In contrast to that of 2005, this product survey on GNSS receivers does not reveal any remarkable technological break-throughs. Manufacturers are increasingly producing systems able to receive Navstar, Glonass and even Galileo signals.
This year we have replaced the term GPS (Global Positioning System) by GNSS, because GNSS (Global Navigation Satellite System) better describes the significance and use of these receivers. From providing only position (where am I?) the receivers have evolved into real navigation systems (how do I get to get where I want to go?) The receivers listed here represent the high-end segment of a pyramid-shaped market.
Like all electronic devices, GNSS receivers are becoming smaller and lighter; onboard software is performing better and faster, interfaces are becoming more transparent and the number of simultaneously tracked satellites is on the increase, all whilst the price remains the same or even falls. GNSS receivers are evolving into systems that gather all kind of information or, put in another way, GNSS receivers are becoming more and more integrated with other systems. Perhaps GNSS receivers that provide only position and time will disappear from the market with the growing need to simultaneously collect position, time and other types of information.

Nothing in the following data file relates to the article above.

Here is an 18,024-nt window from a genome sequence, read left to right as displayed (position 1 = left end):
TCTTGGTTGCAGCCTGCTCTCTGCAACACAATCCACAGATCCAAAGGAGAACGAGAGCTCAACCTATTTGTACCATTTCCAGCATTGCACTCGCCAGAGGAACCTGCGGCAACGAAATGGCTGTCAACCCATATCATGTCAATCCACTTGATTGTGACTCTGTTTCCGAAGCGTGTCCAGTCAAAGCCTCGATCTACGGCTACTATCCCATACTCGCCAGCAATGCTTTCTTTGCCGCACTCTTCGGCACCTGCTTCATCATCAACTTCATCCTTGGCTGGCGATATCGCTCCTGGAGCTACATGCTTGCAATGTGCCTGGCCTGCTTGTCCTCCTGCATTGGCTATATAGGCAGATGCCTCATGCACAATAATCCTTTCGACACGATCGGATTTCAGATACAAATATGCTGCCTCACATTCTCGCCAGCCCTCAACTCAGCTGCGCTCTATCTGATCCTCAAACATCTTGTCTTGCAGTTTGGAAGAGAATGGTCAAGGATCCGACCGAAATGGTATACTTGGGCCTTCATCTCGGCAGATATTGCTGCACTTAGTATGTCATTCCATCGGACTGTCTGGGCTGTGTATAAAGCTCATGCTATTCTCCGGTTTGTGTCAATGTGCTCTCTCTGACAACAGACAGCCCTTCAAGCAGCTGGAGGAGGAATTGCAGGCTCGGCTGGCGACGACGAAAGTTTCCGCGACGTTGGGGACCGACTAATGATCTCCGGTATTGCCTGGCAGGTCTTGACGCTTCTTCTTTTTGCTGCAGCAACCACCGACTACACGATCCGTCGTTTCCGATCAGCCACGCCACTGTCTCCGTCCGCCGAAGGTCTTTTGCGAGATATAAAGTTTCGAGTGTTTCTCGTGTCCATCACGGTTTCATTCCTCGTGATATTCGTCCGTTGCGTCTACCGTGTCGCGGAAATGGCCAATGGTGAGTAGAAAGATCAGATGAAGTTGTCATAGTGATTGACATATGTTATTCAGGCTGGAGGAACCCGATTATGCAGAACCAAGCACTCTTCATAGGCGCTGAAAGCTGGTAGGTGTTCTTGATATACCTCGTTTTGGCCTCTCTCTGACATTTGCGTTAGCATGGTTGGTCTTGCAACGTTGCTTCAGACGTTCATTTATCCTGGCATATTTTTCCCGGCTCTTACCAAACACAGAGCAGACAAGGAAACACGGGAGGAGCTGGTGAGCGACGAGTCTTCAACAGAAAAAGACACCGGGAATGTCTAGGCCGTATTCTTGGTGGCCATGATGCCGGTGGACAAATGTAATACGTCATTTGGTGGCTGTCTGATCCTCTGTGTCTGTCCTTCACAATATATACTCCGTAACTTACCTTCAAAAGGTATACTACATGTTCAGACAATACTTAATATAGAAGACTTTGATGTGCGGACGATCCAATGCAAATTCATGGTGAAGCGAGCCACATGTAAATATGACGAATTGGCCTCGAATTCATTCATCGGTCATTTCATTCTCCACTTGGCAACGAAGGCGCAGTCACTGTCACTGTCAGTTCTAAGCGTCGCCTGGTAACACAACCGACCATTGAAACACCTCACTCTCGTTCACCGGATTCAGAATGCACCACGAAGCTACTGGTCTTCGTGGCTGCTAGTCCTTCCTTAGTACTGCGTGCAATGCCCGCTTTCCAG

Just two decades ago, a receiver weighed over 25 kilos, was very voluminous, cost more than US$200,000 and was difficult to operate. As there were only a few satellites in orbit, the surveyor had to download an almanac to determine at which moment of the day a satellite constellation would enable calculation of a position. The modern GNSS receivers weigh less than a kilo, cost less than US$5,000 and perform significantly better than their predecessors. And since the total number of satellites will increase within a few years to number approximately seventy, downloading an almanac now belongs to surveying history.
The Technology in Focus feature in this issue elaborates on the characteristics and development of GPS and Glonass.
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